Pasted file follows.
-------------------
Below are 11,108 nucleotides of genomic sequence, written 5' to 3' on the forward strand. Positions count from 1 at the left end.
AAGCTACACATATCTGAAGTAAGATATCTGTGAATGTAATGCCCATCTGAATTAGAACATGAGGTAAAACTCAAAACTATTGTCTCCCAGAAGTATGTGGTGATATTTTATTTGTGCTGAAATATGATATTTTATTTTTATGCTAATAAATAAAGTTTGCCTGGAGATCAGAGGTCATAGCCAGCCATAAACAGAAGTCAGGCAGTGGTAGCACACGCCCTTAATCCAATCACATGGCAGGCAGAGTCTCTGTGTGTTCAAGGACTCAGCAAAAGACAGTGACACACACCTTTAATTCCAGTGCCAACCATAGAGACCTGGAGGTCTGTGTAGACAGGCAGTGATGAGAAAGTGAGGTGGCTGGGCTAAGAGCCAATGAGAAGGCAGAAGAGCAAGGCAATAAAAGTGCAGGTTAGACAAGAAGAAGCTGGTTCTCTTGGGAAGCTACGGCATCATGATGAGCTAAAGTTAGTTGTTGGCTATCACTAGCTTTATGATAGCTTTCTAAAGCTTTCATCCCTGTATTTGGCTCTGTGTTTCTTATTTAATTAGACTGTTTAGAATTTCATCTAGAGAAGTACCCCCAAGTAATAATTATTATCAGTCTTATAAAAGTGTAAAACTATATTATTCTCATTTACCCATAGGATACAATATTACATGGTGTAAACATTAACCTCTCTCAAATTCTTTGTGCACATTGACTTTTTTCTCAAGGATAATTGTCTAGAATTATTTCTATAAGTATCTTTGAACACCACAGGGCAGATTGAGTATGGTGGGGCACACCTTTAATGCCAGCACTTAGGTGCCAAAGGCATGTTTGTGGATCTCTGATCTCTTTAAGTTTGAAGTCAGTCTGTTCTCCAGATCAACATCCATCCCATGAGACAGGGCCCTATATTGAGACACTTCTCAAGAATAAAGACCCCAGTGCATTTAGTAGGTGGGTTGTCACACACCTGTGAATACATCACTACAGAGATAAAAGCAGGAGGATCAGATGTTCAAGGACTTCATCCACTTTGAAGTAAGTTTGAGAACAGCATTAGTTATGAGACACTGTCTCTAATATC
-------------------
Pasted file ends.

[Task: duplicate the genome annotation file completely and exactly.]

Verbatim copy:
Below are 11,108 nucleotides of genomic sequence, written 5' to 3' on the forward strand. Positions count from 1 at the left end.
AAGCTACACATATCTGAAGTAAGATATCTGTGAATGTAATGCCCATCTGAATTAGAACATGAGGTAAAACTCAAAACTATTGTCTCCCAGAAGTATGTGGTGATATTTTATTTGTGCTGAAATATGATATTTTATTTTTATGCTAATAAATAAAGTTTGCCTGGAGATCAGAGGTCATAGCCAGCCATAAACAGAAGTCAGGCAGTGGTAGCACACGCCCTTAATCCAATCACATGGCAGGCAGAGTCTCTGTGTGTTCAAGGACTCAGCAAAAGACAGTGACACACACCTTTAATTCCAGTGCCAACCATAGAGACCTGGAGGTCTGTGTAGACAGGCAGTGATGAGAAAGTGAGGTGGCTGGGCTAAGAGCCAATGAGAAGGCAGAAGAGCAAGGCAATAAAAGTGCAGGTTAGACAAGAAGAAGCTGGTTCTCTTGGGAAGCTACGGCATCATGATGAGCTAAAGTTAGTTGTTGGCTATCACTAGCTTTATGATAGCTTTCTAAAGCTTTCATCCCTGTATTTGGCTCTGTGTTTCTTATTTAATTAGACTGTTTAGAATTTCATCTAGAGAAGTACCCCCAAGTAATAATTATTATCAGTCTTATAAAAGTGTAAAACTATATTATTCTCATTTACCCATAGGATACAATATTACATGGTGTAAACATTAACCTCTCTCAAATTCTTTGTGCACATTGACTTTTTTCTCAAGGATAATTGTCTAGAATTATTTCTATAAGTATCTTTGAACACCACAGGGCAGATTGAGTATGGTGGGGCACACCTTTAATGCCAGCACTTAGGTGCCAAAGGCATGTTTGTGGATCTCTGATCTCTTTAAGTTTGAAGTCAGTCTGTTCTCCAGATCAACATCCATCCCATGAGACAGGGCCCTATATTGAGACACTTCTCAAGAATAAAGACCCCAGTGCATTTAGTAGGTGGGTTGTCACACACCTGTGAATACATCACTACAGAGATAAAAGCAGGAGGATCAGATGTTCAAGGACTTCATCCACTTTGAAGTAAGTTTGAGAACAGCATTAGTTATGAGACACTGTCTCTAATATC